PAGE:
© By Anne Devlin
The play centres on three sisters living without men in Andersonstown in the 1980s. They are the wives and girlfriends of prisoners. Anne Devlin lived in Andersonstown from 1963 to 1971. She says she simply imagined herself back into that situation. One of the sisters, Freida is a hairdresser but aspires to be a songwriter Josie is a political activist and Donna, a mother, is waiting for their brother to come out of prison. Their father is called Malachy, and the brother prisoner is Liam. The newcomer is Joe. Freida is in conflict with her father over a friendship with John McDermot and at the heart of Josie’s story is the questioning or interrogation of Joe’s motives.
Second Policeman:Is there something up there?
Fredia Yes leaves.
First Policeman: Leaves?
Fredia: Yeah. Its autumn and the leaves are falling so what you have to do is stand under a really big tree and wait til they fall.
Second Policeman: Why?
Fredia: You have to try and catch them before they reach the ground. And for every one you catch you have one happy day next year. So I was standing here trying to catch three hundred and sixty five before you came along.
First Policeman Are you trying to make a fool of us?
McDermot: No look we’re terribly sorry. She was a bit depressed so we thought we’d come out and try and catch a few leaves to cheer her up.
Second Policeman: Go on home now before you cause anymore trouble.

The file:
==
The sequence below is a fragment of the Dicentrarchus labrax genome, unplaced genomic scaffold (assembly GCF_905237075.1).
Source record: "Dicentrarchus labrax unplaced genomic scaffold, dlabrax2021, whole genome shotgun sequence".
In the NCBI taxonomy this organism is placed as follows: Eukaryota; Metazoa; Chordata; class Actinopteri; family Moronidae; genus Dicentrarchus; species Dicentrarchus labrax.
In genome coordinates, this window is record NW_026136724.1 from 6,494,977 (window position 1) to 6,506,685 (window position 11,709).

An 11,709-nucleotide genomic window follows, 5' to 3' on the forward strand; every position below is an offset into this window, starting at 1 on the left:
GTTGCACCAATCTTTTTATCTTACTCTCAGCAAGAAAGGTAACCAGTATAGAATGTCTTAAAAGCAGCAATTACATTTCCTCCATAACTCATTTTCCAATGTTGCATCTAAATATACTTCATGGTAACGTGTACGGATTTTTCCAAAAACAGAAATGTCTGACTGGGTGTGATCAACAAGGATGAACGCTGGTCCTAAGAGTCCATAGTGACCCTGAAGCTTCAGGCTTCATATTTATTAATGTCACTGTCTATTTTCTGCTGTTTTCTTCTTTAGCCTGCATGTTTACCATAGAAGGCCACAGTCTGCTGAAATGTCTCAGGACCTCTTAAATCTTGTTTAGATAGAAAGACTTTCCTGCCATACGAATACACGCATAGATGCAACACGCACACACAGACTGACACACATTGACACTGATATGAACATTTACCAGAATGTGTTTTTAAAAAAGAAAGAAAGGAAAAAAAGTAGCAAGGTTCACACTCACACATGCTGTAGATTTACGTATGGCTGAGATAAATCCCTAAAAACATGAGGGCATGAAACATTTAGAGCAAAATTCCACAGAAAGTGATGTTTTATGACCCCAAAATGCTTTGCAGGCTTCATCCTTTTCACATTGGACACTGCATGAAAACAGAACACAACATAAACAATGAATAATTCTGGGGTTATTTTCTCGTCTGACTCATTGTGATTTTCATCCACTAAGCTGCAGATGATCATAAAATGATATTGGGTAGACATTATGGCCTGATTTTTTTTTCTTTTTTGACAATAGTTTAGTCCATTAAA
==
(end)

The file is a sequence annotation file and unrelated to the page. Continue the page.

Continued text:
Freida: Trouble? Is it trouble to want to be happy? Do you not know about catching leaves? Do you not remember?
Extract courtesy of Anne Devlin
Anne Devlin wrote in the 1986 theatre programme:
“I began this play with two women’s voices – one funny and one serious- and then I found I had a third – the voice of a woman listening. And then the father and a stranger came into the room . And I found myself wondering who the stranger was and what he was doing there . And I set the play in Andersontown because once I used to live there- and I still do.”
First produced at the Liverpool Playhouse in a co-production with the Royal Court in 1985.
Irish Theatre Tour with Royal Court 1986 August to September Dir Simon Curtis
Hamburg Schaus Spiel Haus 1986 Dir Peter Palach
Washington Arena Stage 1987 Dir Les Walters
Michael Coveney in the Financial Times: ‘sinewy, urgent and alive’
Milton Shulman in The Standard: ‘intense, exciting and provocative ‘
Punch: ‘If you want to understand Ireland now, says this play, look at the lives of the women there.’
Time Out: ‘Another Irish play but one with a difference. Ourselves Alone heralds the arrival to the stage of Anne Devlin and it should not be missed.‘